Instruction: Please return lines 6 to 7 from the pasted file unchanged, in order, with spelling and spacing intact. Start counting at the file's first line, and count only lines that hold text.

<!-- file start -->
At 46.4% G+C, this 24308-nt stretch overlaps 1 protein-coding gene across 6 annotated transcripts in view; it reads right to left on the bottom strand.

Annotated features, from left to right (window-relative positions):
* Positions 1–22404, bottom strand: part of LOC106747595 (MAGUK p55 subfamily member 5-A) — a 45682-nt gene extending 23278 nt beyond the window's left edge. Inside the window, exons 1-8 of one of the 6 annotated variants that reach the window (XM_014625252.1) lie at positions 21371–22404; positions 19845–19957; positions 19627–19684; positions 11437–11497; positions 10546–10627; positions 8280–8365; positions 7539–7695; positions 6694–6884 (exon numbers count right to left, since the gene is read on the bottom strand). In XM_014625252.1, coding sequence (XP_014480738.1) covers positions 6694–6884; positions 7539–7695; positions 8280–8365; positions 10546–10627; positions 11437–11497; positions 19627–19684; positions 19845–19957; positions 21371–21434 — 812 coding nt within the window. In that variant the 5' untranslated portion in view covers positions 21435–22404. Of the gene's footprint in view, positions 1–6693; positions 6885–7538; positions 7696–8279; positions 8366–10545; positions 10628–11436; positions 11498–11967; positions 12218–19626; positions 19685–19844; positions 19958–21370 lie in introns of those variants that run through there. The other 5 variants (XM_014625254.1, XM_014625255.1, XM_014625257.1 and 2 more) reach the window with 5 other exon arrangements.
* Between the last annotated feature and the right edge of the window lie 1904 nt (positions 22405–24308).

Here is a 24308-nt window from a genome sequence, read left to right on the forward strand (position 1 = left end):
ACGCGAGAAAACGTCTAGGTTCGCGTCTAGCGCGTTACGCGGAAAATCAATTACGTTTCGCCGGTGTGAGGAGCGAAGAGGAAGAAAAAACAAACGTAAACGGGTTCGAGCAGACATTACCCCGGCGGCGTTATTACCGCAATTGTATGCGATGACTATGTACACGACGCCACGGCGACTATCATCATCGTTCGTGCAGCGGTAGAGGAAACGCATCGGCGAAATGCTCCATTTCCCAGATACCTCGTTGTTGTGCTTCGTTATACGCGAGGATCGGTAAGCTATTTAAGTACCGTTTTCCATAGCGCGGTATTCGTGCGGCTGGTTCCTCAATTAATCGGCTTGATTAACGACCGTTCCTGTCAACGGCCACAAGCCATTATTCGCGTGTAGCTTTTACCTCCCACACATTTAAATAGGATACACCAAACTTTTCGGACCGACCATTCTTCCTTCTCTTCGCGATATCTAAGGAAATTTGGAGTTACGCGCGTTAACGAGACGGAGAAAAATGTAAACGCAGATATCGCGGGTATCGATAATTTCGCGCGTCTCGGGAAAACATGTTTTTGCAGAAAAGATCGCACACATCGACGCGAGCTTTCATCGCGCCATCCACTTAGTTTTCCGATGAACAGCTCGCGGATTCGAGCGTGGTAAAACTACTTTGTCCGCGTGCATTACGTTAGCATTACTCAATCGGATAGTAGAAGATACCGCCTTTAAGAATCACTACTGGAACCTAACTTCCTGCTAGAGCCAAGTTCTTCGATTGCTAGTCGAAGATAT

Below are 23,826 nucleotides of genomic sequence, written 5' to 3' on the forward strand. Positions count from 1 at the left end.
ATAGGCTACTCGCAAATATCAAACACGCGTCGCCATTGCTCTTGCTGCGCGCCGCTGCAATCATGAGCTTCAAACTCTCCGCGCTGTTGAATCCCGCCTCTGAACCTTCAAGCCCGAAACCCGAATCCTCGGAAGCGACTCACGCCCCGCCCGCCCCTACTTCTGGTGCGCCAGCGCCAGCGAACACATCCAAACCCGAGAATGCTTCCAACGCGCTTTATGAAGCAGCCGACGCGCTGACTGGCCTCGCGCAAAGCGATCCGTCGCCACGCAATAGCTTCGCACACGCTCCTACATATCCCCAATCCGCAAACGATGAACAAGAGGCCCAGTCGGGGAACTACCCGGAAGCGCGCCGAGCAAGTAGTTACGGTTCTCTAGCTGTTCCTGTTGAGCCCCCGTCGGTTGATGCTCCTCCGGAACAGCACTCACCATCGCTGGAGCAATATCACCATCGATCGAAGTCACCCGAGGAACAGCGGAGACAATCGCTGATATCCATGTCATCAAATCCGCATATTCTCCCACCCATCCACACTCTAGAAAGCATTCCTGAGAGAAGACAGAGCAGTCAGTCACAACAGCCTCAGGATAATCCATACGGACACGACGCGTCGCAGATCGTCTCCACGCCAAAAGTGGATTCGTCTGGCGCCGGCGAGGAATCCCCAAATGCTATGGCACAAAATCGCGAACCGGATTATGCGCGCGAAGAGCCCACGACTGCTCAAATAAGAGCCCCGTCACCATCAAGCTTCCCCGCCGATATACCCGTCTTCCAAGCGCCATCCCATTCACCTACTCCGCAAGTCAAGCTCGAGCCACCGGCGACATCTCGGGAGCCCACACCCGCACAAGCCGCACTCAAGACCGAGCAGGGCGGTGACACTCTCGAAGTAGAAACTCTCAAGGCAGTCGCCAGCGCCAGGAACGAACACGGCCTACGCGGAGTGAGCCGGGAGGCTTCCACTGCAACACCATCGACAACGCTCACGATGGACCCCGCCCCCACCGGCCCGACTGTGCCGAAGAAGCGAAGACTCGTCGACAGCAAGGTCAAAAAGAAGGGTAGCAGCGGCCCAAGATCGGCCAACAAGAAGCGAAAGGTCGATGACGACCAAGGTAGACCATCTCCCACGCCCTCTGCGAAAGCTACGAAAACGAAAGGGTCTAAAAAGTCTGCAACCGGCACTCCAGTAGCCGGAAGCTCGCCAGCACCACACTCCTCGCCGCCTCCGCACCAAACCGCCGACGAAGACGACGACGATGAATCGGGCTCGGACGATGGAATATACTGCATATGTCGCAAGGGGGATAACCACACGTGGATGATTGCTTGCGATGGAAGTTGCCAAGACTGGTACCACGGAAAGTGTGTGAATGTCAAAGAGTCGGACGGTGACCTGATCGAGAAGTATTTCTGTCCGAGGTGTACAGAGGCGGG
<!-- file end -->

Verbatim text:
ACGCGAGAAAACGTCTAGGTTCGCGTCTAGCGCGTTACGCGGAAAATCAATTACGTTTCGCCGGTGTGAGGAGCGAAGAGGAAGAAAAAACAAACGTAAACGGGTTCGAGCAGACATTACCCCGGCGGCGTTATTACCGCAATTGTATGCGATGACTATGTACACGACGCCACGGCGACTATCATCATCGTTCGTGCAGCGGTAGAGGAAACGCATCGGCGAAATGCTCCATTTCCCAGATACCTCGTTGTTGTGCTTCGTTATACGCGAGGATCGGTAAGCTATTTAAGTACCGTTTTCCATAGCGCGGTATTCGTGCGGCTGGTTCCTCAATTAATCGGCTTGATTAACGACCGTTCCTGTCAACGGCCACAAGCCATTATTCGCGTGTAGCTTTTACCTCCCACACATTTAAATAGGATACACCAAACTTTTCGGACCGACCATTCTTCCTTCTCTTCGCGATATCTAAGGAAATTTGGAGTTACGCGCGTTAACGAGACGGAGAAAAATGTAAACGCAGATATCGCGGGTATCGATAATTTCGCGCGTCTCGGGAAAACATGTTTTTGCAGAAAAGATCGCACACATCGACGCGAGCTTTCATCGCGCCATCCACTTAGTTTTCCGATGAACAGCTCGCGGATTCGAGCGTGGTAAAACTACTTTGTCCGCGTGCATTACGTTAGCATTACTCAATCGGATAGTAGAAGATACCGCCTTTAAGAATCACTACTGGAACCTAACTTCCTGCTAGAGCCAAGTTCTTCGATTGCTAGTCGAAGATAT

Below are 23,826 nucleotides of genomic sequence, written 5' to 3' on the forward strand. Positions count from 1 at the left end.